Two sides acknowledge talks

Updated: June 13, 2005, 5:08 PM ET

NEW YORK -- Nothing has been resolved yet, but the NHL and the Players' Association are continuing to talk.

Two days after a report that the NHL and the NHLPA had reached an agreement on a salary cap -- a huge step toward resolving their lengthy labor dispute -- the two sides released statements that they had spent most of this week in meetings and would continue to talk next week.

"We spent the last four days in small group meetings continuing to review and negotiate various systemic and economic issues," NHLPA senior director Ted Saskin said in its statement. "The two sides will resume small group discussions on Monday in Toronto."

About an hour later, the NHL released a similar statement that said the sides had met for a total of 26 hours over the four days.

"There was healthy dialogue, and progress continued to be made on many operational issues relating to a new collective bargaining agreement," NHL executive vice president and chief legal office Bill Daly said. "We will resume meeting early next week."

On Thursday, the Globe and Mail of Canada reported that the league and the Players' Association had reached an agreement on a formula for a salary-cap system based on team-by-team revenue.

The sides have spent the past month discussing league and team revenues. Last week, TSN of Canada reported the league and the union agreed that a salary cap would be the main piece of the puzzle, but they had not yet agreed on the upper and lower limits of the cap.

Citing unnamed sources, the Globe and Mail reported the NHL and the NHLPA agreed a team-by-team salary floor and cap based on a percentage of each team's revenue will be instituted. While the actual percentage is not known, it is expected the cap will range from $34 million to $36 million, with the floor from $22 million to $24 million.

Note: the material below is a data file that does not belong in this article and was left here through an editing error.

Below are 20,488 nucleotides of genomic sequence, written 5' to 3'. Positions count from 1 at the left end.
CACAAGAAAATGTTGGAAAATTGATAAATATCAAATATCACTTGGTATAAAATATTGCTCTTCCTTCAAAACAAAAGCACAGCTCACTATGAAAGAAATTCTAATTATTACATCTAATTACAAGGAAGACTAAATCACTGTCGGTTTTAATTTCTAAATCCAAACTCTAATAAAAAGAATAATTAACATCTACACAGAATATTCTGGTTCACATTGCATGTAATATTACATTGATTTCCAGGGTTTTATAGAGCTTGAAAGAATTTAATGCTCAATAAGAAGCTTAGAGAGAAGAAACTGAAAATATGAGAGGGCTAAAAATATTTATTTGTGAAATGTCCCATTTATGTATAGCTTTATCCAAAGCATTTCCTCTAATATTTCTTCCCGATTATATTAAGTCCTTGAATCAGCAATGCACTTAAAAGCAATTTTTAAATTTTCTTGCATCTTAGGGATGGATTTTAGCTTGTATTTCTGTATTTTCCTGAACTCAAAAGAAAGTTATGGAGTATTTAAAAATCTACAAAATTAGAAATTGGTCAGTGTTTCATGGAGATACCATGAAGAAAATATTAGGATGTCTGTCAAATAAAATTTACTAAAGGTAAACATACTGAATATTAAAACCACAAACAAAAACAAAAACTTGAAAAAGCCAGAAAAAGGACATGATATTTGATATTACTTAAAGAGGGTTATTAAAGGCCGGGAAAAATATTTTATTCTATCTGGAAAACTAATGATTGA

The $36 million cap, however, is not solely meant for players' salaries. Also included would be benefits as well as signing and performance bonuses.

A source did tell the Globe and Mail the sides "still have a ways to go" on reaching a new CBA, with negotiations on salary arbitration, free agency and qualifying contract offers now taking place.

A dollar-for-dollar luxury tax also will kick in at the midway point, allowing richer teams to spend more but preventing large gaps in payrolls among all clubs. It also is believed the players' offer of a 34 percent salary rollback would be part of the new deal.

On Feb. 16, commissioner Gary Bettman announced the cancellation of the 2004-05 season, making the NHL the first major North American sports league to have an entire season wiped out due to a labor dispute.

After convening with the NHL's Board of Governors in April, Bettman announced the league would not resume play until a CBA was in place, erasing the belief replacement players would be used for the 2005-06 campaign.

In March, the league officially canceled the 2005 draft, which was slated to take place in Ottawa in June.